Current Trends In Law Enforcement

November 18, 2020

When the pandemic started a back in the spring of this year, I sensed we were headed toward unchartered waters. It’s why I held a series of 3, free webinars with key leaders around the country to talk about and provide some suggestions to current, in-the-trenches leaders on how to manage the crisis. Then came the George Floyd death in police custody setting off a summer of protests (most peaceful and some not so much) and the defund-the-police movement combined with civil unrest in many cities. We then moved into the fall with a contentious presidential election where the outcome has been called by media, but remains uncertified by most state legislatures and is under challenge by one of the candidates. In many ways it is the perfect storm of uncertainty in which to lead. In our podcast this week, we had a discussion, what I call a crucial conversation, on these events and offer some best tips for dealing with them as a leader.

First, remember that helping your people navigate, means looking at yourself first. Where is your mindset? What makes you the best leader you can be? Be thoughtful and introspective on the situations in which you find yourself. When you are honest with yourself, you will find the best within and be able to apply that to your leadership. Don’t just rely on your strengths. Use the unusual and challenging circumstances of this year to grow beyond your strengths and to actually improve yourself first. This will help you be resilient to the events and, in turn, help your people be resilient. Remember resilience is not just surviving, it’s coming out on the other side better than you were before.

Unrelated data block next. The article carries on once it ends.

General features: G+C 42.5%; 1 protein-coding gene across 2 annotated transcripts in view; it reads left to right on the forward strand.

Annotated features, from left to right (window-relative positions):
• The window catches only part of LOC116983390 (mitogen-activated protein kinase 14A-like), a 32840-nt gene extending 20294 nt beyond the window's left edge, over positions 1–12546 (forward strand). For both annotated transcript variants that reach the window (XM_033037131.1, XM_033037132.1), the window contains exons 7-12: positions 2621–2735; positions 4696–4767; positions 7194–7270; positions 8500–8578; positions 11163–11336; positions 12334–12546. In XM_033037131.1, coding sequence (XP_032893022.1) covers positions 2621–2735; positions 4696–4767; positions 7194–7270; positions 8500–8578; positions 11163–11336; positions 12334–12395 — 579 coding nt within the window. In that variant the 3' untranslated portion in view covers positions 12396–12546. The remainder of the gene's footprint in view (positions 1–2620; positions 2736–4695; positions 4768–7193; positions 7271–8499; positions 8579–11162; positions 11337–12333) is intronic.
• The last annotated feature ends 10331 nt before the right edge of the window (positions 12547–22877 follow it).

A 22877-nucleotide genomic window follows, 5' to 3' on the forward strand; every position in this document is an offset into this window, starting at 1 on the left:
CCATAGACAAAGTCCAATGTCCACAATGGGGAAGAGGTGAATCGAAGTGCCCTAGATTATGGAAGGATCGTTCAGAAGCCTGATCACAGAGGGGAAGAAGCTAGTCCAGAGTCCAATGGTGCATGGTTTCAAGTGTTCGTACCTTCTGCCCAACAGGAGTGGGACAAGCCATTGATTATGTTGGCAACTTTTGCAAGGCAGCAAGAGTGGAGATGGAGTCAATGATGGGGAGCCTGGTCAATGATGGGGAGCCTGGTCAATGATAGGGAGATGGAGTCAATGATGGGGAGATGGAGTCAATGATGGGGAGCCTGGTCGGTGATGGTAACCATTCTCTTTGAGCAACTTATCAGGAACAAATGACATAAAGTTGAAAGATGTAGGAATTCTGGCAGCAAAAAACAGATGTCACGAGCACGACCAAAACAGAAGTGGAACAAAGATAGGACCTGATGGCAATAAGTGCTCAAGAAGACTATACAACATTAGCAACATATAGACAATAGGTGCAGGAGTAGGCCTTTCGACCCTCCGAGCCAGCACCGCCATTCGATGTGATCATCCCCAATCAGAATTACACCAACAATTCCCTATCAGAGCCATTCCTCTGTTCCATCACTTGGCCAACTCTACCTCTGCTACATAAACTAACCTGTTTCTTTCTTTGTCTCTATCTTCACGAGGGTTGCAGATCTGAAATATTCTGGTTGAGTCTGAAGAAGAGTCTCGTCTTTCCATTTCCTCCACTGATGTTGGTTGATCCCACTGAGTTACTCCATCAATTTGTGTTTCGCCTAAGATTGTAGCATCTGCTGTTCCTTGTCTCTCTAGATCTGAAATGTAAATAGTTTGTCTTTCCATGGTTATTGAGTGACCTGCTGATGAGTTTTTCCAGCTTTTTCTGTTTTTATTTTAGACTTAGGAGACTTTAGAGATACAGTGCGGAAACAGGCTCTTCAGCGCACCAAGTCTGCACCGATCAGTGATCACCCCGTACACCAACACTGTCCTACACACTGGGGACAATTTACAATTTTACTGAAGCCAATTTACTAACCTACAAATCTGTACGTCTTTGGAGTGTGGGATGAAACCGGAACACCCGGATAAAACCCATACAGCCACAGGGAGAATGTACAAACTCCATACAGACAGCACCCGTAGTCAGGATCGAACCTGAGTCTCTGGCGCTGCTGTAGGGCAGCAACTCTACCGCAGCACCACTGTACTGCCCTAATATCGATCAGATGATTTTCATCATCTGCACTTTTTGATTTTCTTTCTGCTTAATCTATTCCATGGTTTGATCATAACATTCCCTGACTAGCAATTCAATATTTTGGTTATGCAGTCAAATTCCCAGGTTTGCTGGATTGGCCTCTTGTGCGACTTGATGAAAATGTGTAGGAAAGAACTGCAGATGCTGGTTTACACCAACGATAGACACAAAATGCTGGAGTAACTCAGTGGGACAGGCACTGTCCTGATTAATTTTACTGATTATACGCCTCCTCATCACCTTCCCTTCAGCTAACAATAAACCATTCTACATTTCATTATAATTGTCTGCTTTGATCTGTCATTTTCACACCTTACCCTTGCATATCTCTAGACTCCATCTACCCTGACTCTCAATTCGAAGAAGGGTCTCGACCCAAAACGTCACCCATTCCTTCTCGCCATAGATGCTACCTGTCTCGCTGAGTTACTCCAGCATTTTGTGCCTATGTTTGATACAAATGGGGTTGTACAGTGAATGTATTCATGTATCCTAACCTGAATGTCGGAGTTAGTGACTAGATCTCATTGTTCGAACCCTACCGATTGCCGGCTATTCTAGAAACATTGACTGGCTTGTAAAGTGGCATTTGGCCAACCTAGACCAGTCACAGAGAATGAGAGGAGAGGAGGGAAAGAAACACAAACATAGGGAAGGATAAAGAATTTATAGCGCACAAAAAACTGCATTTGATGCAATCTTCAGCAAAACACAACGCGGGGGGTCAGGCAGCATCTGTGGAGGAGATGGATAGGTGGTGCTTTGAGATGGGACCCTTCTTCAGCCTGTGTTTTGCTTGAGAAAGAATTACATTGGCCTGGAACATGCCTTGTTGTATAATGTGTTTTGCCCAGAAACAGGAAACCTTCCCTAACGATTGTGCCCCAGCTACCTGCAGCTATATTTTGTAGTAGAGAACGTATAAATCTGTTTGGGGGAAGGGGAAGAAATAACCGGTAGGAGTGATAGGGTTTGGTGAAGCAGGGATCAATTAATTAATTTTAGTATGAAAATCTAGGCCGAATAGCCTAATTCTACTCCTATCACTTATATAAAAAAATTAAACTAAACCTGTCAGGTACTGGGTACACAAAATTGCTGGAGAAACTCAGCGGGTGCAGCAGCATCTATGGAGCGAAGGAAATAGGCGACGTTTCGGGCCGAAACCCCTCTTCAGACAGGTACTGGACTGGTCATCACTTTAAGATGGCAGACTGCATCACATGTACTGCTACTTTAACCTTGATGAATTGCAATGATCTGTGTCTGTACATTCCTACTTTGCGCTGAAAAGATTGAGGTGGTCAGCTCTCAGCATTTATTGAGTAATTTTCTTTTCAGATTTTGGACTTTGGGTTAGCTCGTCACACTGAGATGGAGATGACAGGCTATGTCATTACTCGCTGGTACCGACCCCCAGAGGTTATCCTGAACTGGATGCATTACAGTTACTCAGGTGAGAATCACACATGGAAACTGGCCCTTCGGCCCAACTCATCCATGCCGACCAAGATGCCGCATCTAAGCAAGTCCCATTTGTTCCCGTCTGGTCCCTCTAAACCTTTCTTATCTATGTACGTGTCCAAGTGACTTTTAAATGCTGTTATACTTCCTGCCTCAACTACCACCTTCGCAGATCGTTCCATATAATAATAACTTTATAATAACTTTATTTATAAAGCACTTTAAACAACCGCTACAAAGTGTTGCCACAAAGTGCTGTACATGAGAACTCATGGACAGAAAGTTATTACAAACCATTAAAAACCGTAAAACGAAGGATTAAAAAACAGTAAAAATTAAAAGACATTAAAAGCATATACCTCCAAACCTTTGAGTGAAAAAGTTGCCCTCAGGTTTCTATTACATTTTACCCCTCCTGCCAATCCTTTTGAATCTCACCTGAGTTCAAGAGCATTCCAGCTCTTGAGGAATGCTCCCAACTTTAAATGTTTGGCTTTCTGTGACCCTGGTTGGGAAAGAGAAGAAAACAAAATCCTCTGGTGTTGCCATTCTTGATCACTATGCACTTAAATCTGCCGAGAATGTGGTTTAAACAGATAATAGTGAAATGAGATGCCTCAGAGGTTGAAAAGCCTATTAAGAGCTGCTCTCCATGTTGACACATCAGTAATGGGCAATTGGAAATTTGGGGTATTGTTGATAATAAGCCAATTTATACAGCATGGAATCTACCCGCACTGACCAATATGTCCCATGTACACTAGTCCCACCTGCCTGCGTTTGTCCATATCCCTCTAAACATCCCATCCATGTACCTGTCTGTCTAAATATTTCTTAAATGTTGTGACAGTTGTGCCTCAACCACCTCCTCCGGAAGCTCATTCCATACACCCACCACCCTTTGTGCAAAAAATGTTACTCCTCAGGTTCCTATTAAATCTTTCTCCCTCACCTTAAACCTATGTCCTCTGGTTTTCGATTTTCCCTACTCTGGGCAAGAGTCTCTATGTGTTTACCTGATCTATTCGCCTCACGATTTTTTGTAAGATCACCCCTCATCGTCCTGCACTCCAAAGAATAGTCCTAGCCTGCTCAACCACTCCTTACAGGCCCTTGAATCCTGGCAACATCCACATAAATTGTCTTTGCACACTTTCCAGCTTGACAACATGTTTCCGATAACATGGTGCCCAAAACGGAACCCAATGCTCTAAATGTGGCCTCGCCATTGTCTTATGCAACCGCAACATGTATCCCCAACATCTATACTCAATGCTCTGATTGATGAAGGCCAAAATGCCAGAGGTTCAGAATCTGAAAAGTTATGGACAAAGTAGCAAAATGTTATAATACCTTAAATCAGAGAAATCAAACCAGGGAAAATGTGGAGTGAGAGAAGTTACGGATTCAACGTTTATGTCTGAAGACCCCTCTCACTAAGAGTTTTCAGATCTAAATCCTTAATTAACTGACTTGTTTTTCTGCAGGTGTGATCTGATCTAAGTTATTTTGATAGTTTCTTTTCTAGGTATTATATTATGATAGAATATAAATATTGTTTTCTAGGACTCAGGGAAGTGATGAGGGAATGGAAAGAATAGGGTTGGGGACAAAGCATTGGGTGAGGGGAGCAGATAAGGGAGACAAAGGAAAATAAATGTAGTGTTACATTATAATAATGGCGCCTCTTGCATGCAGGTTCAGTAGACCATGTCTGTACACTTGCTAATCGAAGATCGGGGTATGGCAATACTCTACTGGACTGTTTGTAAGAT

Second, as a leader, it’s your job and duty to be aware of what’s going on in the organization. Remind everyone in your organization that recruitment and retention is their job as much as it is yours. Ask them to commit to being just 1% better at what they do each day much as James Clear talks about in his book, Atomic Habits. Help them clearly define their attributes and focus on that first. Be a vision of hope with a dose of reality.

Third, as a leader, it’s your job to give a vision of both reality and hope. Give your people the reality in which they operate. Don’t sugar coat it, but then give them the tools and training they need to be the best they can be and then reassure them that there is hope for a brighter future. That the pendulum swings both ways. Encourage them to journal their daily leadership encounters. Remind them that even the most routine functions of their day have opportunities for growth and leadership. 

Focus on these three areas and you will get through this year with flying colors and remember “Don’t say nope to hope.”


“Be a vision of hope with a dose of reality.”

Dean Crisp



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